I actually did. I was told that it was down to Andy Benes and myself for the 1st pick, so it was going to be 1-5. Baltimore wanted me- so it was either going to be San Diego or Baltimore.
It didn’t take you many games- only a handful until reaching the majors in 1988. How did you get the call? Tell us about that experience.
I really don’t remember how I was told. I had it in my contract that I would be there by September 1st. So it wasn’t a surprise. I do remember flying from Charlotte to Seattle with Curt Schilling (my roomie) for our first trip as big leaguers. Read the rest of this entry
Douglas ‘Chuck’ Booth (Baseball Writer @ChuckBooth3024 on Twitter) – My dad and I were not always Yankees fans. In the past blogs I had written that my favorite teams when I first started watching baseball were the Montreal Expos(because of Gary Carter) and my American League team was the Detroit Tigers (because of Lance Parrish). As a 7-year-old kid playing baseball, our team name was the Tigers. I remember that as I took my position behind home plate, the coach called me Lance Parrish. My dad was the assistant coach that year and would whip baseball’s at me to toughen me up. I asked him too, because I wanted to learn how to block them like #13. Read the rest of this entry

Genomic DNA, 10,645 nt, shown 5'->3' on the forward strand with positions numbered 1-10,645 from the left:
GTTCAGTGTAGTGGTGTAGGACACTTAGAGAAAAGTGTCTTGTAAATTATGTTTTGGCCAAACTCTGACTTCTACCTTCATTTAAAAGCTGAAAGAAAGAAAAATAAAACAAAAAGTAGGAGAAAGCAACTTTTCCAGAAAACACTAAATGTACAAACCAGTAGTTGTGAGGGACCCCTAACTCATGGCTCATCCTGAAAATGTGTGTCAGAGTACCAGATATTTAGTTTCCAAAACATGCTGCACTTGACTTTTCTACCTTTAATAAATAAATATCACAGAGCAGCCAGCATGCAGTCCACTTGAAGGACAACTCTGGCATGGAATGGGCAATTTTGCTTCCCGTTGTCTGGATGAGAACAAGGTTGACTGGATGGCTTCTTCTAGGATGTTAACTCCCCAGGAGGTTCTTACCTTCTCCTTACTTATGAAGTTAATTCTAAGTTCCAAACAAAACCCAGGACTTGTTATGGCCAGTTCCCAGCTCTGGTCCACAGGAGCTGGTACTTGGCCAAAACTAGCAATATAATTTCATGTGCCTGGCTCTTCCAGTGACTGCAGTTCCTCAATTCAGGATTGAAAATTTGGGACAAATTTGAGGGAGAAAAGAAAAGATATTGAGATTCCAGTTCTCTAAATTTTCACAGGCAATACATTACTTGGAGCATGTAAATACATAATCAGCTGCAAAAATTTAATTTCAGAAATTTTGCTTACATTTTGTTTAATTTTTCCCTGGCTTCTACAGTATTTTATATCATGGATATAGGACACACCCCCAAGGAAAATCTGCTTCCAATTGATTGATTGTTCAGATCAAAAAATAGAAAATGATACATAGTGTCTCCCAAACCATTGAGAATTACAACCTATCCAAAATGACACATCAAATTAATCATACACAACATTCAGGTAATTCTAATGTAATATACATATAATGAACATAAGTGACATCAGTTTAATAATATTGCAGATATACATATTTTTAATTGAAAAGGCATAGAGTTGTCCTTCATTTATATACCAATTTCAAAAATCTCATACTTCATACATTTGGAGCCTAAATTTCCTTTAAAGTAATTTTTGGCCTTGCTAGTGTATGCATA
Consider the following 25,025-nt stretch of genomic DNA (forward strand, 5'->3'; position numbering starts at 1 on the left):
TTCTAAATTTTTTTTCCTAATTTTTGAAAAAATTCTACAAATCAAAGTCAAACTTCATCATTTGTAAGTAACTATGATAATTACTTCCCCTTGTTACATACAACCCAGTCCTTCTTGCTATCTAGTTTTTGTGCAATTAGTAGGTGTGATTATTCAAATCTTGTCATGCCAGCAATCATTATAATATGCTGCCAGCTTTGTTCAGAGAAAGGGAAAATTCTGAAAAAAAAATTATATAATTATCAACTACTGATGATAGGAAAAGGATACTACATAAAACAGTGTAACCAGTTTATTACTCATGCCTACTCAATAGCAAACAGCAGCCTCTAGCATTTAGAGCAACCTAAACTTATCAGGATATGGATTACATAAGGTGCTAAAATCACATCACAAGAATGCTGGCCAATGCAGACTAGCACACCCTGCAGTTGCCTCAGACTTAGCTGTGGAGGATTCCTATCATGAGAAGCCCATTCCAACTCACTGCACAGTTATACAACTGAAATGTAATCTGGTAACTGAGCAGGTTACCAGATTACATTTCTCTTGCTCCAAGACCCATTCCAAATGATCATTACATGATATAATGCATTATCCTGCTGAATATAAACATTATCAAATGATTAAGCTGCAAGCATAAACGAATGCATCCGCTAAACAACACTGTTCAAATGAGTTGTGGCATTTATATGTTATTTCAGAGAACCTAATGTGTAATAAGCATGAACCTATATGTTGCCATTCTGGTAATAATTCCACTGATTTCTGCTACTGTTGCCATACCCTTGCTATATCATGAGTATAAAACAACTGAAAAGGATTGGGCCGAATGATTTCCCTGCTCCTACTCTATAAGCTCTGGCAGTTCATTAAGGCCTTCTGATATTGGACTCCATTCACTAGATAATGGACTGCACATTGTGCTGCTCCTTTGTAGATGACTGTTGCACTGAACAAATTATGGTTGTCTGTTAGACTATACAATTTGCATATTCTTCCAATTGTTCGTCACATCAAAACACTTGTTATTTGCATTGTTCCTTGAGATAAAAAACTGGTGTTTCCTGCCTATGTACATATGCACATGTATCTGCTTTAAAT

Sunday March 4th, 2012
MLB reports – Jonathan Hacohen: Ah to live the American Dream. Imagine the feeling of being able to sit in a room, filled with televisions. All of them are playing baseball. Not only that, but real life baseball players come to your pad to visit you and hang out. Welcome to the world of Mike O’Hara. Overnight, Mike went from Yankees fan to living in the MLB Fan Cave in New York. Along with his wingman Ryan Wagner (an Orioles fan), Mike was the inaugural winner of the MLB Fan Cave contest. Despite thousand of applicants, Mike was the lucky one to have his submission chosen. From Irish Punk Rocker to MLB employee. The job? Watch baseball. Tweet baseball. Blog baseball. Interview celebrities. Mike got to do it all. Truly an experience of a lifetime. Something that all baseball fans dream of…but few will ever experience.